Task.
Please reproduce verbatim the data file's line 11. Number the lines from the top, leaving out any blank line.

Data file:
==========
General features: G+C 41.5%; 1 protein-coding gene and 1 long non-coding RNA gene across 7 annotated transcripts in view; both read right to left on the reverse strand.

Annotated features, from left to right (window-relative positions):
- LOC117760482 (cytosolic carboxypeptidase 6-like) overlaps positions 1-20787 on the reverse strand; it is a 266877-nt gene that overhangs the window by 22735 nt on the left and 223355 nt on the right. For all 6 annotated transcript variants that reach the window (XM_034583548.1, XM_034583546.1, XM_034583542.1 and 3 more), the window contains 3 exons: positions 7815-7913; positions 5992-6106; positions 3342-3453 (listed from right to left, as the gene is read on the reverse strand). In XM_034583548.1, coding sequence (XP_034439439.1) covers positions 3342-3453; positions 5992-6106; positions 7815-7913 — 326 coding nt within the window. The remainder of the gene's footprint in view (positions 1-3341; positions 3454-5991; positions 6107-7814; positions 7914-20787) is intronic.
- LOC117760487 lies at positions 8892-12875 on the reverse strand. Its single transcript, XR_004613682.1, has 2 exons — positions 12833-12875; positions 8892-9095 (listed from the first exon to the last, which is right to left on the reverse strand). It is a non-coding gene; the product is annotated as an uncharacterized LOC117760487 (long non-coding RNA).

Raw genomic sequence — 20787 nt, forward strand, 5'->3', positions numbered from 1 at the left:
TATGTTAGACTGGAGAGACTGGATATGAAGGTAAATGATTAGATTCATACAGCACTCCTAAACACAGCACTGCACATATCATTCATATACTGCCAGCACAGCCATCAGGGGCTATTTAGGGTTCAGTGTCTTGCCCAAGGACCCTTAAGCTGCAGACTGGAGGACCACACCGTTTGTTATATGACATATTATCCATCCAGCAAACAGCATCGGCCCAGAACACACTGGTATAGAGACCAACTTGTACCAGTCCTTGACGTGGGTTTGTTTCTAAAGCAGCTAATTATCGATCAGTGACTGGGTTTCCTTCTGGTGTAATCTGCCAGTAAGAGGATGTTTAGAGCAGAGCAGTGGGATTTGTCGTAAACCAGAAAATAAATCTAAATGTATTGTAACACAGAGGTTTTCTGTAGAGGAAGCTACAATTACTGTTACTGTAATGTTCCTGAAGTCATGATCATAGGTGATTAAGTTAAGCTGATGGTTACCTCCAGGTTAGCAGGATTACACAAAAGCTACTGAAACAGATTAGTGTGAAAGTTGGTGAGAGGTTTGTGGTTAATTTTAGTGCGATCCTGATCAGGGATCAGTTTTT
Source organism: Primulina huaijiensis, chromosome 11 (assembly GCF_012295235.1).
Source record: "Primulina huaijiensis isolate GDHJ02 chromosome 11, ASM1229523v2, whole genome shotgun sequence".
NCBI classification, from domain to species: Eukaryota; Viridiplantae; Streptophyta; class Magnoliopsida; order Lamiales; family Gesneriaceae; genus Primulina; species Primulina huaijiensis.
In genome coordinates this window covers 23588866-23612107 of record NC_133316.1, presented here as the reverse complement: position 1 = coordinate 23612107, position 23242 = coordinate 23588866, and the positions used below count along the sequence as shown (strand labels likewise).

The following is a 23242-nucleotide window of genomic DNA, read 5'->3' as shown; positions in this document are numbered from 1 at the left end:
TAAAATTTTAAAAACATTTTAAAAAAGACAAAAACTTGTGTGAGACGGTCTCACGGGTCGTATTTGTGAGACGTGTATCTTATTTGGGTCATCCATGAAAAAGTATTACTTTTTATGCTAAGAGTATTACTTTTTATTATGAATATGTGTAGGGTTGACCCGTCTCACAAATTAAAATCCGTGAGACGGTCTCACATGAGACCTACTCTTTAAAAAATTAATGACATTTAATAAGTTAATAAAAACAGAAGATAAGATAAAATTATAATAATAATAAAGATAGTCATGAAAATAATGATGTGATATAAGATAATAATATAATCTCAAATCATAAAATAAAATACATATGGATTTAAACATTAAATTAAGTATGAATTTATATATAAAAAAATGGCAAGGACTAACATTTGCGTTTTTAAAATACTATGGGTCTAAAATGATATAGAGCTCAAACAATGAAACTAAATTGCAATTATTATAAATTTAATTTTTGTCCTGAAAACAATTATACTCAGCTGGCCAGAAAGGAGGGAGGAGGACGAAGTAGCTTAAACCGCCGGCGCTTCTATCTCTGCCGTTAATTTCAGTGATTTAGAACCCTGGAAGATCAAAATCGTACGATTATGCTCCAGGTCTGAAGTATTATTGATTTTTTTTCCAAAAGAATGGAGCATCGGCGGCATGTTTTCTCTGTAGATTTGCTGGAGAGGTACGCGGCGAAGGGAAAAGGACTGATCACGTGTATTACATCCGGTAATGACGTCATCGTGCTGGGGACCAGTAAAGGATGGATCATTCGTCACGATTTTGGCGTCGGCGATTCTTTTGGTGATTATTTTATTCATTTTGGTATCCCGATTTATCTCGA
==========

The following is a 23242-nucleotide window of genomic DNA, read 5'->3' as shown; positions in this document are numbered from 1 at the left end: